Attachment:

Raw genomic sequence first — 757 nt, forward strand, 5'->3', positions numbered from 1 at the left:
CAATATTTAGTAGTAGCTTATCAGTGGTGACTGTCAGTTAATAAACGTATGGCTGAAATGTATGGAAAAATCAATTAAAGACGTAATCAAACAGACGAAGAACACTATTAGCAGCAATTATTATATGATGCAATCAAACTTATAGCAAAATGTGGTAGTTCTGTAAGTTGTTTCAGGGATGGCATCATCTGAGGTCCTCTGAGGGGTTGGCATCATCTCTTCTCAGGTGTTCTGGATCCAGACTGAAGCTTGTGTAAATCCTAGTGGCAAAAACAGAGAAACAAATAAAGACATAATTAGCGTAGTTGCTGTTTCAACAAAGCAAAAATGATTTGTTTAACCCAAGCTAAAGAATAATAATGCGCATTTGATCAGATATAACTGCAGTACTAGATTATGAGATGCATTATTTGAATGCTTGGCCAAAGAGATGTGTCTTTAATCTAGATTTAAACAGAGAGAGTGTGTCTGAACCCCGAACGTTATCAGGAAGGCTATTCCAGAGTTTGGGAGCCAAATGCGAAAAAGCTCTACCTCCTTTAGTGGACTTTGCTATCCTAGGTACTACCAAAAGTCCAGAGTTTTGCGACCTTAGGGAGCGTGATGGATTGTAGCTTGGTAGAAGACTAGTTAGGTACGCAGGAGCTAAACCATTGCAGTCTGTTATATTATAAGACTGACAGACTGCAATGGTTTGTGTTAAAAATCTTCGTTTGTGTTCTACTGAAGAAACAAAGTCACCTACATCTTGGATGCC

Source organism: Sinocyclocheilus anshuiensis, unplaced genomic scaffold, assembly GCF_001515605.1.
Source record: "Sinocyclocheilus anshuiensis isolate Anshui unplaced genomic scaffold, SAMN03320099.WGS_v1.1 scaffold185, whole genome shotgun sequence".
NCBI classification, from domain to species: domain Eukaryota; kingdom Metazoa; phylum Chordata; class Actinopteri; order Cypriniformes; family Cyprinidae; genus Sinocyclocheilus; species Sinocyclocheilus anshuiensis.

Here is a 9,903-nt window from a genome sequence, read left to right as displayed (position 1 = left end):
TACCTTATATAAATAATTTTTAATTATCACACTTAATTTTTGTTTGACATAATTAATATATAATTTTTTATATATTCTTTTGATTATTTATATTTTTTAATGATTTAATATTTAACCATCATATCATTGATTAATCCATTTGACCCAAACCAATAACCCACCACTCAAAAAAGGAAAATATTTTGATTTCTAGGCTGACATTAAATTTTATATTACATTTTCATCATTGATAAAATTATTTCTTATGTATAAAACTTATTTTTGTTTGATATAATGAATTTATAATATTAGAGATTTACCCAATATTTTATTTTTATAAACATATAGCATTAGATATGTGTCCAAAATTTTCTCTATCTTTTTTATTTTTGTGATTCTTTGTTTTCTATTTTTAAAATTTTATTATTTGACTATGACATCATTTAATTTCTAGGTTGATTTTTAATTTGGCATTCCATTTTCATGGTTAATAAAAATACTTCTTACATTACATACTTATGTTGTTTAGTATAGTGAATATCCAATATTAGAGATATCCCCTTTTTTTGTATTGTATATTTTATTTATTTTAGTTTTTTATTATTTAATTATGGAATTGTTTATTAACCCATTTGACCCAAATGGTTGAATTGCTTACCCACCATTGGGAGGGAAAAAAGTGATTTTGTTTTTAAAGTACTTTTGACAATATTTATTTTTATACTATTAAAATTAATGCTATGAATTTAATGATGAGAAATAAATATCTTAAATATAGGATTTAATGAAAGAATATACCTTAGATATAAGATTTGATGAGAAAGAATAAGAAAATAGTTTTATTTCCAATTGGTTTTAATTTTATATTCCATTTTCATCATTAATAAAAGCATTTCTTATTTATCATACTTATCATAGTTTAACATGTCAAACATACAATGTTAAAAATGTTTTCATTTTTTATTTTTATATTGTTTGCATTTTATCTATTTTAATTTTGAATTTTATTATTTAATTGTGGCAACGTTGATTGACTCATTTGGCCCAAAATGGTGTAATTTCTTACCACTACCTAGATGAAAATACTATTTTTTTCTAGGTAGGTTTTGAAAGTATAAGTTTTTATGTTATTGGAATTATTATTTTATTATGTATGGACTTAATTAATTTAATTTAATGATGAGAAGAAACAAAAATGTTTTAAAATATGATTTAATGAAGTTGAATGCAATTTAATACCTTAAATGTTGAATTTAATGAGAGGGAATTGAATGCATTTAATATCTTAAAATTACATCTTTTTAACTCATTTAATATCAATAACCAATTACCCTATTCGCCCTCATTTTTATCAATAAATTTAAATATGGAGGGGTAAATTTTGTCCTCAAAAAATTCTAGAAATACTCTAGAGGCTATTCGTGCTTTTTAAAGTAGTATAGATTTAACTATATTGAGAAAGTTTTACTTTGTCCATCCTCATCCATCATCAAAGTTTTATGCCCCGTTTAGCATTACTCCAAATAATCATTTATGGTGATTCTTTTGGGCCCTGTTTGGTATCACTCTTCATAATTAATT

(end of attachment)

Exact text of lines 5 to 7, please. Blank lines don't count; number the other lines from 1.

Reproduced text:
NCBI classification, from domain to species: domain Eukaryota; kingdom Metazoa; phylum Chordata; class Actinopteri; order Cypriniformes; family Cyprinidae; genus Sinocyclocheilus; species Sinocyclocheilus anshuiensis.

Here is a 9,903-nt window from a genome sequence, read left to right as displayed (position 1 = left end):
TACCTTATATAAATAATTTTTAATTATCACACTTAATTTTTGTTTGACATAATTAATATATAATTTTTTATATATTCTTTTGATTATTTATATTTTTTAATGATTTAATATTTAACCATCATATCATTGATTAATCCATTTGACCCAAACCAATAACCCACCACTCAAAAAAGGAAAATATTTTGATTTCTAGGCTGACATTAAATTTTATATTACATTTTCATCATTGATAAAATTATTTCTTATGTATAAAACTTATTTTTGTTTGATATAATGAATTTATAATATTAGAGATTTACCCAATATTTTATTTTTATAAACATATAGCATTAGATATGTGTCCAAAATTTTCTCTATCTTTTTTATTTTTGTGATTCTTTGTTTTCTATTTTTAAAATTTTATTATTTGACTATGACATCATTTAATTTCTAGGTTGATTTTTAATTTGGCATTCCATTTTCATGGTTAATAAAAATACTTCTTACATTACATACTTATGTTGTTTAGTATAGTGAATATCCAATATTAGAGATATCCCCTTTTTTTGTATTGTATATTTTATTTATTTTAGTTTTTTATTATTTAATTATGGAATTGTTTATTAACCCATTTGACCCAAATGGTTGAATTGCTTACCCACCATTGGGAGGGAAAAAAGTGATTTTGTTTTTAAAGTACTTTTGACAATATTTATTTTTATACTATTAAAATTAATGCTATGAATTTAATGATGAGAAATAAATATCTTAAATATAGGATTTAATGAAAGAATATACCTTAGATATAAGATTTGATGAGAAAGAATAAGAAAATAGTTTTATTTCCAATTGGTTTTAATTTTATATTCCATTTTCATCATTAATAAAAGCATTTCTTATTTATCATACTTATCATAGTTTAACATGTCAAACATACAATGTTAAAAATGTTTTCATTTTTTATTTTTATATTGTTTGCATTTTATCTATTTTAATTTTGAATTTTATTATTTAATTGTGGCAACGTTGATTGACTCATTTGGCCCAAAATGGTGTAATTTCTTACCACTACCTAGATGAAAATACTATTTTTTTCTAGGTAGGTTTTGAAAGTATAAGTTTTTATGTTATTGGAATTATTATTTTATTATGTATGGACTTAATTAATTTAATTTAATGATGAGAAGAAACAAAAATGTTTTAAAATATGATTTAATGAAGTTGAATGCAATTTAATACCTTAAATGTTGAATTTAATGAGAGGGAATTGAATGCATTTAATATCTTAAAATTACATCTTTTTAACTCATTTAATATCAATAACCAATTACCCTATTCGCCCTCATTTTTATCAATAAATTTAAATATGGAGGGGTAAATTTTGTCCTCAAAAAATTCTAGAAATACTCTAGAGGCTATTCGTGCTTTTTAAAGTAGTATAGATTTAACTATATTGAGAAAGTTTTACTTTGTCCATCCTCATCCATCATCAAAGTTTTATGCCCCGTTTAGCATTACTCCAAATAATCATTTATGGTGATTCTTTTGGGCCCTGTTTGGTATCACTCTTCATAATTAATT